international network of investigative reporters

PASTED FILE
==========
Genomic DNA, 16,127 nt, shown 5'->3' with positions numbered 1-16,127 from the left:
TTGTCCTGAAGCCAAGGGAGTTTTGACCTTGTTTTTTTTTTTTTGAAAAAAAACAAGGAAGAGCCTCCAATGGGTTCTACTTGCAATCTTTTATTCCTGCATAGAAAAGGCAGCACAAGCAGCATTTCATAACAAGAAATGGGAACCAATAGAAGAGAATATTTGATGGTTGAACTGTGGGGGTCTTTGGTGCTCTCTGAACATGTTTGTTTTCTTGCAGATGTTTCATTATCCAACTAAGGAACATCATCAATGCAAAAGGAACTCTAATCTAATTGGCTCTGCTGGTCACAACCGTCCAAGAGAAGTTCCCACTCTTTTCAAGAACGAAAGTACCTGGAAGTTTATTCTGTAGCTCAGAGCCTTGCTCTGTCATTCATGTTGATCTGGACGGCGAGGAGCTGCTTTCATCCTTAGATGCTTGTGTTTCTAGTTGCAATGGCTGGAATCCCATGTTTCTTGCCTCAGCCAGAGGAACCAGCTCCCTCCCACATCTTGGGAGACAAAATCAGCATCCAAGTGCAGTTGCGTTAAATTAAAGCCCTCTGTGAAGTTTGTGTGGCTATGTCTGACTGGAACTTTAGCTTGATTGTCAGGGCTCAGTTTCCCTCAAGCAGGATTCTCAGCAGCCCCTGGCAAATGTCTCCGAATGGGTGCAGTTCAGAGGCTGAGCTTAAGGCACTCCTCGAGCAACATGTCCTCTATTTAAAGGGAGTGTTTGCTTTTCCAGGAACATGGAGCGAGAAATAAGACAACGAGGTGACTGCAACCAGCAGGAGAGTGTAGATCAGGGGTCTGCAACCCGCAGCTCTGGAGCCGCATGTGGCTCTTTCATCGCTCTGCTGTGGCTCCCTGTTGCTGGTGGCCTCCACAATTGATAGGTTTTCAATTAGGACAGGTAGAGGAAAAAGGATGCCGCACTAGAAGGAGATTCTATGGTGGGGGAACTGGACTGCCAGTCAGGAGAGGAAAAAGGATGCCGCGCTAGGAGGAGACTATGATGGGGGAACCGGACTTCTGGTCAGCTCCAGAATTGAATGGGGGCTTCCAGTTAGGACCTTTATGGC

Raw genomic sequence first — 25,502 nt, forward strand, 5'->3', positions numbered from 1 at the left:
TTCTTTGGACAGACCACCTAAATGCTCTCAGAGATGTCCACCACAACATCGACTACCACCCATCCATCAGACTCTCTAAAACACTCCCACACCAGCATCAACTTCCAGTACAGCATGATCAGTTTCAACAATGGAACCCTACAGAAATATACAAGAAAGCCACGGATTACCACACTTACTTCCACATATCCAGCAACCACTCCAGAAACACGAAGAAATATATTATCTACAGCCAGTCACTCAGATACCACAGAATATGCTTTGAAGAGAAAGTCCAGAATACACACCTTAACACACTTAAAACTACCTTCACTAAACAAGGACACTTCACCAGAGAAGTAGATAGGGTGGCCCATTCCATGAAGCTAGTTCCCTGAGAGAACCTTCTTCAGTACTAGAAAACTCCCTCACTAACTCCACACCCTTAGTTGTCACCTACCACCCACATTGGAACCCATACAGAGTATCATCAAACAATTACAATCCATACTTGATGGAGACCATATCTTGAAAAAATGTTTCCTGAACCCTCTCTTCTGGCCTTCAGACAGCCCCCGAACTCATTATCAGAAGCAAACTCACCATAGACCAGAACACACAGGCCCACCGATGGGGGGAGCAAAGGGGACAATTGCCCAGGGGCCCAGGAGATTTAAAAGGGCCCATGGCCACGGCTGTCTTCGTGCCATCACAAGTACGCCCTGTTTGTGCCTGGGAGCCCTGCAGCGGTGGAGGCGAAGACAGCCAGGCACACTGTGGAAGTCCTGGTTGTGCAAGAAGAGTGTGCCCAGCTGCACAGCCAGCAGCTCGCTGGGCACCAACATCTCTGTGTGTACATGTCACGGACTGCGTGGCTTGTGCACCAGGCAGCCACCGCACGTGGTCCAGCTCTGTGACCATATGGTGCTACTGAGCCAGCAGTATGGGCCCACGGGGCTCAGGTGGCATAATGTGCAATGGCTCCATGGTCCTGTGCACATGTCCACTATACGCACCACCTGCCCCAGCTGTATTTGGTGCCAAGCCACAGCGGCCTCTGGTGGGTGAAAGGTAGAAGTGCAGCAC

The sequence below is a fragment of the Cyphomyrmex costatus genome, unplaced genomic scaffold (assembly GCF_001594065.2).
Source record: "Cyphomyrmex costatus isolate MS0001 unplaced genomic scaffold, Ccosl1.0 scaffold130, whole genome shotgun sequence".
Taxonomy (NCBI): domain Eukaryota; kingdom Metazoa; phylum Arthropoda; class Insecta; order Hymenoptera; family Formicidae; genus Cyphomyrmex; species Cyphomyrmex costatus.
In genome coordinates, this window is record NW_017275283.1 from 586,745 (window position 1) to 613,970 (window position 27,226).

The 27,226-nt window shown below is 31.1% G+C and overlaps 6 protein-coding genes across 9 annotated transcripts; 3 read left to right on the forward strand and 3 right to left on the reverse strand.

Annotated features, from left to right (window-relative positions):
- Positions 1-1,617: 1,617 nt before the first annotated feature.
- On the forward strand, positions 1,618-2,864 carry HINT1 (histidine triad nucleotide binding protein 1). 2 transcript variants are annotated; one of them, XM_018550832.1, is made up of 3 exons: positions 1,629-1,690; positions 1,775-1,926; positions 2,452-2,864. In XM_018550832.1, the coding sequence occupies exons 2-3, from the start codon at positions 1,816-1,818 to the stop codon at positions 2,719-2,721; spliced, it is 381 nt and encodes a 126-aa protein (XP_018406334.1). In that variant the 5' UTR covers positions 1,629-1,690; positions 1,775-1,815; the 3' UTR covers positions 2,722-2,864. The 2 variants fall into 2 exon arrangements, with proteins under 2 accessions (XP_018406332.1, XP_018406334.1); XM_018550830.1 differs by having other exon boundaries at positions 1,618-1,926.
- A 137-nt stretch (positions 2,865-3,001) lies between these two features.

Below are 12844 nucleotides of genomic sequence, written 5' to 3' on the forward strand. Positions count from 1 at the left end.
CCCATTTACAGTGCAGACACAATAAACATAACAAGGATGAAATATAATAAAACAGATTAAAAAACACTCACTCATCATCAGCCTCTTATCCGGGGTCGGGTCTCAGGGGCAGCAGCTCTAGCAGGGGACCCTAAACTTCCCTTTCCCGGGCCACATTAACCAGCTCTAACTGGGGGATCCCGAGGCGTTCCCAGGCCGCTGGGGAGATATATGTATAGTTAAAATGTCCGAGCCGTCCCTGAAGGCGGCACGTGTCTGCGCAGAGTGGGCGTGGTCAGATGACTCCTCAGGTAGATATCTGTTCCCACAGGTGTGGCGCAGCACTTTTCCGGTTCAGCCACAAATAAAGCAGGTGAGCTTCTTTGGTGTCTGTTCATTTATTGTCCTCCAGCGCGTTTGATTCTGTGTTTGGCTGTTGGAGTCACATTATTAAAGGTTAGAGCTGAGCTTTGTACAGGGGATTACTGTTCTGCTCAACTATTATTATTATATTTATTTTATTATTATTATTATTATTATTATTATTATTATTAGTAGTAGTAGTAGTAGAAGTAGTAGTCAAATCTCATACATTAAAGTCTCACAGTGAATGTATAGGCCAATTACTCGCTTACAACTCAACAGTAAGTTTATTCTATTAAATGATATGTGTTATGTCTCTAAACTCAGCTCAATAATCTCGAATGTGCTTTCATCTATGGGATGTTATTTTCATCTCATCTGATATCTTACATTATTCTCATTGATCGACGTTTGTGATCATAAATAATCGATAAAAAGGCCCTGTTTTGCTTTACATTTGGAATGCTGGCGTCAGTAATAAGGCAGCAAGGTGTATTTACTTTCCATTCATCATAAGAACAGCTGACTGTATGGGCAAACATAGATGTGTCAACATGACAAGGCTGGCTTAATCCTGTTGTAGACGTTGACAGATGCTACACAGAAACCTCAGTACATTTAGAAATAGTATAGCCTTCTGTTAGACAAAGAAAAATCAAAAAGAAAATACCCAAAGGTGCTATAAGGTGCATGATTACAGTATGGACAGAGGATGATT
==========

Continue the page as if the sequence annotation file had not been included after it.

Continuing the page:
The International Consortium of Investigative Journalists (ICIJ) is an independent, Washington, D.C.-based international network of more than 200 investigative journalists and 100 media organizations in over 70 countries. Launched in 1997 by the Center for Public Integrity, ICIJ was spun off in February 2017 into a fully independent organization working on "issues such as "cross-border crime, corruption, and the accountability of power." The ICIJ has exposed smuggling and tax evasion by multinational tobacco companies (2000), "by organized crime syndicates; investigated private military cartels, asbestos companies, and climate change lobbyists; and broke new ground by publicizing details of Iraq and Afghanistan war contracts."The Panama Papers, was a collaboration of more than 100 media partners, including members of the Organized Crime and Corruption Reporting Project, with journalists who worked on the data, culminating in a partial release on 3 April 2016, garnering global media attention. The set of 11.5 million confidential financial and legal documents from the Panama-based law firm Mossack Fonseca included detailed information on more than 14,000 clients and more than 214,000 offshore entities, including the identities of shareholders and directors including noted personalities and heads of state—government officials, close relatives and close associates of various heads of government of more than 40 other countries. The German newspaper Süddeutsche Zeitung first received the released data from an anonymous source in 2015. After working on the Mossack Fonseca documents for a year, ICIJ director Gerard Ryle described how the offshore firm had "helped companies and individuals with tax havens, including those that have been sanctioned by the U.S. and UK for dealing with Syrian President Bashar al-Assad."
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